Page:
Prior to its demise in the early 1900s from two introduced disease agents (Phytophthora root rot and Cryphonectria blight), the American chestnut (Castanea dentata) was one of the most important trees of the eastern deciduous forests. Some estimates suggest that approximately 25% of all trees within the Appalachian mountains were chestnuts. Their large size and annual production of high quality nuts made the trees a “foundation” species within many natural communities. Moreover, humans found these trees enormously beneficial as sources of food, timber, and other uses, and thus the tree had considerable cultural and economic importance. This all ended by the 1950s when populations of around 4 billion trees were reduced to a few hundred million, most of which were small sprouts rather than large, productive trees.
For over 30 years, The American Chestnut Foundation (TACF) has worked toward restoring this species using methods that introduce disease resistance and also by developing strategies and a network of partnerships necessary to reintroduce the trees to the wild. In such a restoration project, capturing the genetic diversity present throughout the species’ range is an important component in addition to the development disease resistance.
This talk will describe TACF efforts being taken in the state of Georgia and other southern states to preserve genetic diversity of American chestnut and to introduce disease resistance into the trees. Focus will be on classical breeding which introduces resistance genes from Chinese chestnut (C. mollissima), genetic engineering whereby resistance genes are introduced directly into American chestnuts, and modification of the blight fungus to weaken its virulence. This three-pronged approach has been titled the 3-BUR model (Breeding, Biocontrol, and Biotechnology United for Research) and will involve significant collaboration among various TACF chapters and other entities, especially SUNY-ESF where the first American chestnuts with high blight resistance have been developed.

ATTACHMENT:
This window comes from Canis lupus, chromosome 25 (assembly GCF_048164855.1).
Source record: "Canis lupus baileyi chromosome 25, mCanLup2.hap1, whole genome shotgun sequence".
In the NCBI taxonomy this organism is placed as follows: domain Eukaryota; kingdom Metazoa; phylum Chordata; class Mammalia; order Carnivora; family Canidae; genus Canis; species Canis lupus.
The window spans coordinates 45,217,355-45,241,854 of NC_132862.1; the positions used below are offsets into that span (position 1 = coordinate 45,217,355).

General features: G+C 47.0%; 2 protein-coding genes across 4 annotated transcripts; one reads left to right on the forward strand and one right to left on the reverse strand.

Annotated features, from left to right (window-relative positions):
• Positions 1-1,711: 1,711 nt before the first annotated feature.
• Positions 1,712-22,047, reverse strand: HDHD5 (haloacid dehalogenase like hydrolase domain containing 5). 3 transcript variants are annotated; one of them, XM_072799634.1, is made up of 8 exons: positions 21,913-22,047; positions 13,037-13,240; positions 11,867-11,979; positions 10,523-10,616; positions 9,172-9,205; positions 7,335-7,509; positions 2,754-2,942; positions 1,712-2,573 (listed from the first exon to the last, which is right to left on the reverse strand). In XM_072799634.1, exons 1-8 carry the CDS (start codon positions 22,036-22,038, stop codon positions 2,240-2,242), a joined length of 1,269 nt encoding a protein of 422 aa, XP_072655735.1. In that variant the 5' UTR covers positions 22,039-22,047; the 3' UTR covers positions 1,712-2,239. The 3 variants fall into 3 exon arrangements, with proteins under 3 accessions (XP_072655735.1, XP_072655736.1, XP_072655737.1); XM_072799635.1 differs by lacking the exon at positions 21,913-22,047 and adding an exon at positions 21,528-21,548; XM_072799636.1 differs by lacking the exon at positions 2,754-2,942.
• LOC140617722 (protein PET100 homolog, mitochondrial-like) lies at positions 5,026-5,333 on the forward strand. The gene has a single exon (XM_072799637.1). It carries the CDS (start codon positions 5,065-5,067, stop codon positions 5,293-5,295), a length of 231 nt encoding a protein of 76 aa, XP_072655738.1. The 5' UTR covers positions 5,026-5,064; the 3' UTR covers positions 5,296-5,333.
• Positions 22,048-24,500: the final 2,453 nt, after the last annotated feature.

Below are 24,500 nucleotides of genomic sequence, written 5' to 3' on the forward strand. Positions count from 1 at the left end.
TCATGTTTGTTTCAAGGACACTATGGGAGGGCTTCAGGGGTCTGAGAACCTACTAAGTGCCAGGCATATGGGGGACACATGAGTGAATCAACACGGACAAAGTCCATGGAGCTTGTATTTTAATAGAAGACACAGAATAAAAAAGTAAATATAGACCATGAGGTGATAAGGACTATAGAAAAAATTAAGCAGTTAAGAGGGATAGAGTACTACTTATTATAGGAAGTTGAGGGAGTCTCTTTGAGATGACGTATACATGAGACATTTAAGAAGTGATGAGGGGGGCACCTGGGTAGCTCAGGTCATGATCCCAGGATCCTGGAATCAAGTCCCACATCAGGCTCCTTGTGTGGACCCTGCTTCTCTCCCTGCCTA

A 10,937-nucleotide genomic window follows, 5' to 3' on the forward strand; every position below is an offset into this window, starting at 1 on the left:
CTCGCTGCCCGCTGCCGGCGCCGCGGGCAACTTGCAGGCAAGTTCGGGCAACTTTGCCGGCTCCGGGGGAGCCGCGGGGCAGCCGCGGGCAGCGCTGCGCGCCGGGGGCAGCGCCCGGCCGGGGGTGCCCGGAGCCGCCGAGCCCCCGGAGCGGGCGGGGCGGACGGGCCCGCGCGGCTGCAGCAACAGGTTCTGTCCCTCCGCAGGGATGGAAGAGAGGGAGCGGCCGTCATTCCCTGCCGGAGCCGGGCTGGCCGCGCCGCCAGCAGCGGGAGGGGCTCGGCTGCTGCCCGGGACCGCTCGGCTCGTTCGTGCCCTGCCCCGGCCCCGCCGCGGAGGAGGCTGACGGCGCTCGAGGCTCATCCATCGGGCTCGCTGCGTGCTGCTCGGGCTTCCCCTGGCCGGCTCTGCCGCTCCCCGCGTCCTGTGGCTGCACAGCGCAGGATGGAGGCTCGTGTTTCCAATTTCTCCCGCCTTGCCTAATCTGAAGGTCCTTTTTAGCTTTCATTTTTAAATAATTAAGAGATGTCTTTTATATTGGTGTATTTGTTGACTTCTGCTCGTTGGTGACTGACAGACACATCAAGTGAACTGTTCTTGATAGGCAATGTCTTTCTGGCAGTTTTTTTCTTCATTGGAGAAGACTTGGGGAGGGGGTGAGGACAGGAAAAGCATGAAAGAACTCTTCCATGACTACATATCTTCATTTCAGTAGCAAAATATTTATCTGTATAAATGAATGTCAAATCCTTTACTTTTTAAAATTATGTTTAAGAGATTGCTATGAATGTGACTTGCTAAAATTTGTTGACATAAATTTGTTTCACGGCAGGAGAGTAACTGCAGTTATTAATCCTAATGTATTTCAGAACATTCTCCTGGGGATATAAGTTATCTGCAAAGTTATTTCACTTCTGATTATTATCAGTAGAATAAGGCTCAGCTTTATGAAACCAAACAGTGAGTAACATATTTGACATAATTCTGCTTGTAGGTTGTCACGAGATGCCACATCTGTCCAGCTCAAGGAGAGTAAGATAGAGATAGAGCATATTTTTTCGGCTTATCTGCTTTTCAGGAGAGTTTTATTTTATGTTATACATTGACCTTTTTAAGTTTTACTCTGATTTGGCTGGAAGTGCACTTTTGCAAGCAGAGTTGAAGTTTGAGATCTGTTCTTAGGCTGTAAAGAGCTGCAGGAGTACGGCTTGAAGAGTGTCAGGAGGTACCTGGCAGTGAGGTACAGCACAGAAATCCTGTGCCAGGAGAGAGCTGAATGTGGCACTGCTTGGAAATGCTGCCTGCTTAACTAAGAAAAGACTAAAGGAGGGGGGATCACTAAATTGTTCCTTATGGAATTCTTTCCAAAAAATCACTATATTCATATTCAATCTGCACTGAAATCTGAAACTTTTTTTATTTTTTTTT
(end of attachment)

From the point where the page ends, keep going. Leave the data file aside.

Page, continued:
Dr. Martin L. Cipollini is the Dana Professor of Biology at Berry College, Mount Berry, Georgia, where he teaches undergraduate courses such as Principles of Microbiology, Botany and Ecology, Forest Ecology and Tropical Ecology (Costa Rica/Cuba). He received B.S. and M.S. degrees in Biology from Indiana University of Pennsylvania, and a PhD. in Ecology from Rutgers University. A faculty member at Berry College since 1995, his current research activities revolve around the college’s Longleaf Pine and America Chestnut projects. In his role as science coordinator for the Georgia Chapter of TACF, he has helped establish numerous chestnut orchards across the state. He is currently working with UNG on plans to establish a Phytophthora field test orchard at the university’s Hurricane Creek site.